"Combination cocktails" for HIV treatment are with medications made by different drugmakers. Photo: Marvin Joseph/The Washington Post via Getty Images

A lawsuit filed yesterday by AIDS activists and unions alleges that Gilead conspired with other drug companies to block generic competition in the HIV market, Stat News reports.

Backdrop: "Combination cocktails" are often used to treat HIV, and they consist of fixed doses of medications made by different drugmakers.

  • The lawsuit alleges that Gilead made deals with Bristol-Myers Squibb and Janssen to use only each others' products in these cocktails, even after the patents expired.

Why it matters: The lawsuit alleges that this scheme kept prices for HIV drugs "sky-high," even when generic versions of the cocktail components were available.

  • "This gross profiteering explains why less than half of people living with HIV in the U.S. are virally suppressed, one of the lowest rates among the world's high-income countries,” Brenda Goodrow, one of the plaintiffs, said in a statement.

Go deeper: People with untreated HIV transmitted 80% of new infections

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Illustration: Aïda Amer/Axios

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Marc Short with Katie Miller, Vice President Pence's communications director, in March. Photo: Doug Mills/The New York Times via Reuters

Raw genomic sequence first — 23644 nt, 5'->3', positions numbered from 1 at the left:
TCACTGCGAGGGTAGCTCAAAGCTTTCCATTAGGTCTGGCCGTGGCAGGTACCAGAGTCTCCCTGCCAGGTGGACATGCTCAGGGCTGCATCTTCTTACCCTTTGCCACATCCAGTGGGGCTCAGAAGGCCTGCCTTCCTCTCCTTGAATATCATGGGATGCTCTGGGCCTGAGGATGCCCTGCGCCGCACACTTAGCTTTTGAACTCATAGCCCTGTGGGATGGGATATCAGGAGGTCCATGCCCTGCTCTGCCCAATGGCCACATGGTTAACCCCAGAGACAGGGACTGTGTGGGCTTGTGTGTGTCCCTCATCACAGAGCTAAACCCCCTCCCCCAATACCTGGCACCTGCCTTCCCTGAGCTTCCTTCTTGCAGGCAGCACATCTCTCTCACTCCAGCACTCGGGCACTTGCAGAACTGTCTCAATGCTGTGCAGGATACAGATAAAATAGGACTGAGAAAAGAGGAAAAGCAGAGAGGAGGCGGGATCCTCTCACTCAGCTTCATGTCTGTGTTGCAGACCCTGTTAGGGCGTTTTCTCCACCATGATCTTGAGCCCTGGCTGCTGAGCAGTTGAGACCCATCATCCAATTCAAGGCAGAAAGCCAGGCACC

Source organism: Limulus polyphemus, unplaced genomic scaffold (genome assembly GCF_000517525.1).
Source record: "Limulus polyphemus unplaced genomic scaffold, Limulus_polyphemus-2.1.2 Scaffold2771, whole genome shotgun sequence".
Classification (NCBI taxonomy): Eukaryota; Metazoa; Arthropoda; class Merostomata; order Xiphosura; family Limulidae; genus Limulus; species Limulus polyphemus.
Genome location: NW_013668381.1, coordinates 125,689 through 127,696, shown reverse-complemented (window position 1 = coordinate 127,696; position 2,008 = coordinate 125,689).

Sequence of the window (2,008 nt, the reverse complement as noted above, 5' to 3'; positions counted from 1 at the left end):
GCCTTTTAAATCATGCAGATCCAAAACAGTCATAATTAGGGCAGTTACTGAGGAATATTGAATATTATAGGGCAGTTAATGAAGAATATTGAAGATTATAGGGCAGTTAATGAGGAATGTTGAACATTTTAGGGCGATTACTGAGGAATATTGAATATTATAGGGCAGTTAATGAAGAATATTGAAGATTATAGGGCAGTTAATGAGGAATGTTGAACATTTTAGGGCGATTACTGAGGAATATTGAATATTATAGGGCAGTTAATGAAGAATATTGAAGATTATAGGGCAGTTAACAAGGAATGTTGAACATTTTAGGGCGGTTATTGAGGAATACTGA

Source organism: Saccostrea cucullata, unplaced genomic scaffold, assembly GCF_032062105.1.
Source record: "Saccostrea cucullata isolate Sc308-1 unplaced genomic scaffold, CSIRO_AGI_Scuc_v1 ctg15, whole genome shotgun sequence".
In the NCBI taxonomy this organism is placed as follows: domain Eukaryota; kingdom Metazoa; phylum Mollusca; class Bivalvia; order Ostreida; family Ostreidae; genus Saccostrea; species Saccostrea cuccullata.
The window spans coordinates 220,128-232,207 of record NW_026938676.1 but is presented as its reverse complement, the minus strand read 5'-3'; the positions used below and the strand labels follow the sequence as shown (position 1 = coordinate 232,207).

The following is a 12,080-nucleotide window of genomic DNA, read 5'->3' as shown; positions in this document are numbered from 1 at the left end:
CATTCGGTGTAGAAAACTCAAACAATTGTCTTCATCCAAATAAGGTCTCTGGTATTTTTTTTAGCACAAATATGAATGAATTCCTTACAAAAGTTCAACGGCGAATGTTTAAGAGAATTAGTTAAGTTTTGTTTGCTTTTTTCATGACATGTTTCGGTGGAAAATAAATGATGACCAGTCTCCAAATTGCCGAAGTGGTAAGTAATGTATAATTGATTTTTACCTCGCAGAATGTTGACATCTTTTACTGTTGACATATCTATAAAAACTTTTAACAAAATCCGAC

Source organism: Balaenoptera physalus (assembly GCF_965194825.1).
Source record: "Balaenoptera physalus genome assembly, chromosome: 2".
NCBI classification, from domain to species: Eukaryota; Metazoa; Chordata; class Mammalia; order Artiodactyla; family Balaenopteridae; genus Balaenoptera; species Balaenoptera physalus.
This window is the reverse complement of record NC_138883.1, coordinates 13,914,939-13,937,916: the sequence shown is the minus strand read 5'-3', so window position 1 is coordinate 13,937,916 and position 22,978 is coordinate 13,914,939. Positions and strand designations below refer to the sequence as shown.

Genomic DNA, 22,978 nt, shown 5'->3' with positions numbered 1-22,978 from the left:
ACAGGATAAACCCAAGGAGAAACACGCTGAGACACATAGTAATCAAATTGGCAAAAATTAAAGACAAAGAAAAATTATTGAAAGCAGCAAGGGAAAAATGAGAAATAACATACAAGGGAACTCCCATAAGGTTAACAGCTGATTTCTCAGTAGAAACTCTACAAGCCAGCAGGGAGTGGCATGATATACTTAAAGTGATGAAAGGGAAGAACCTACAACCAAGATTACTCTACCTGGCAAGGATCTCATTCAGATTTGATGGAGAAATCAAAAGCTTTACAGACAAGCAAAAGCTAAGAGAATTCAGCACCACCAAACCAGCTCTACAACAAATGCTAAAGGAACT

Marc Short, Vice President Mike Pence’s chief of staff, tested positive for the coronavirus Saturday and is quarantining, according to a White House statement.

Why it matters: Short is Pence's closest aide, and was one of the most powerful forces on the White House coronavirus task force.

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Venezuelan opposition politician Leopoldo López outside the Spanish embassy in Caracas, in 2019. Photo: Juan Barreto/AFP via Getty Images

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Why it matters: He's been an influential force in the push to oust President Nicolás Maduro's regime and a mentor to opposition leader Juan Guaidó. He'd been in the Spanish ambassador's Caracas residence since escaping house arrest in April 2019 following a failed military uprising.